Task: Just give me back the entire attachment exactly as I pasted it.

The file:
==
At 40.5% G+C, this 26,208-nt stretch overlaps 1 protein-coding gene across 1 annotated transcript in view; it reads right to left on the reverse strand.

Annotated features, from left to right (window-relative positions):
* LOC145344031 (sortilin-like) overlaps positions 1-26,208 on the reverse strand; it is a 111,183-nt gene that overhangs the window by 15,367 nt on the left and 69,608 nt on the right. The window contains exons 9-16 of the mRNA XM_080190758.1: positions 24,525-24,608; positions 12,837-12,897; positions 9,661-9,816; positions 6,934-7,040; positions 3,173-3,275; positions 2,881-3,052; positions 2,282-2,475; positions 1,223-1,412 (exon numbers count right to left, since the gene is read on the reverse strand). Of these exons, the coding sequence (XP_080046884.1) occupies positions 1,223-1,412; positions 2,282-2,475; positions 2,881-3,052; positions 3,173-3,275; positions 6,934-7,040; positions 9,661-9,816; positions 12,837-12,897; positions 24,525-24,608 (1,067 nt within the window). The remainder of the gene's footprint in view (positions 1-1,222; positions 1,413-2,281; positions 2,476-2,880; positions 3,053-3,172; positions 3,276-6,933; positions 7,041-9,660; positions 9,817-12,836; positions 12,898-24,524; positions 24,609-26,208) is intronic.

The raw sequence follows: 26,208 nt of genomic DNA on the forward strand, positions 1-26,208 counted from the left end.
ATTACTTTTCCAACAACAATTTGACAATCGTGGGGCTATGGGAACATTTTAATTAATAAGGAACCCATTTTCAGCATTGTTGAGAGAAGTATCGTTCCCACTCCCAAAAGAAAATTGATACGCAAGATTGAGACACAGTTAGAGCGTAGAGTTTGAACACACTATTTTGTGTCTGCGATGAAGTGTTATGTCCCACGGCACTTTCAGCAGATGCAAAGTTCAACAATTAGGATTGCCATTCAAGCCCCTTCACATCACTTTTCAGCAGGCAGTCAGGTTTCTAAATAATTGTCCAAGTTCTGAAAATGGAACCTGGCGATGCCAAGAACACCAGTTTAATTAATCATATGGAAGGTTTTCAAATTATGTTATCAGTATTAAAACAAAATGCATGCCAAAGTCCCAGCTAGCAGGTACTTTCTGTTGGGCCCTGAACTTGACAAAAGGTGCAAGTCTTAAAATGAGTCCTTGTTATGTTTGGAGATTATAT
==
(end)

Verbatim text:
At 40.5% G+C, this 26,208-nt stretch overlaps 1 protein-coding gene across 1 annotated transcript in view; it reads right to left on the reverse strand.

Annotated features, from left to right (window-relative positions):
* LOC145344031 (sortilin-like) overlaps positions 1-26,208 on the reverse strand; it is a 111,183-nt gene that overhangs the window by 15,367 nt on the left and 69,608 nt on the right. The window contains exons 9-16 of the mRNA XM_080190758.1: positions 24,525-24,608; positions 12,837-12,897; positions 9,661-9,816; positions 6,934-7,040; positions 3,173-3,275; positions 2,881-3,052; positions 2,282-2,475; positions 1,223-1,412 (exon numbers count right to left, since the gene is read on the reverse strand). Of these exons, the coding sequence (XP_080046884.1) occupies positions 1,223-1,412; positions 2,282-2,475; positions 2,881-3,052; positions 3,173-3,275; positions 6,934-7,040; positions 9,661-9,816; positions 12,837-12,897; positions 24,525-24,608 (1,067 nt within the window). The remainder of the gene's footprint in view (positions 1-1,222; positions 1,413-2,281; positions 2,476-2,880; positions 3,053-3,172; positions 3,276-6,933; positions 7,041-9,660; positions 9,817-12,836; positions 12,898-24,524; positions 24,609-26,208) is intronic.

The raw sequence follows: 26,208 nt of genomic DNA on the forward strand, positions 1-26,208 counted from the left end.
ATTACTTTTCCAACAACAATTTGACAATCGTGGGGCTATGGGAACATTTTAATTAATAAGGAACCCATTTTCAGCATTGTTGAGAGAAGTATCGTTCCCACTCCCAAAAGAAAATTGATACGCAAGATTGAGACACAGTTAGAGCGTAGAGTTTGAACACACTATTTTGTGTCTGCGATGAAGTGTTATGTCCCACGGCACTTTCAGCAGATGCAAAGTTCAACAATTAGGATTGCCATTCAAGCCCCTTCACATCACTTTTCAGCAGGCAGTCAGGTTTCTAAATAATTGTCCAAGTTCTGAAAATGGAACCTGGCGATGCCAAGAACACCAGTTTAATTAATCATATGGAAGGTTTTCAAATTATGTTATCAGTATTAAAACAAAATGCATGCCAAAGTCCCAGCTAGCAGGTACTTTCTGTTGGGCCCTGAACTTGACAAAAGGTGCAAGTCTTAAAATGAGTCCTTGTTATGTTTGGAGATTATAT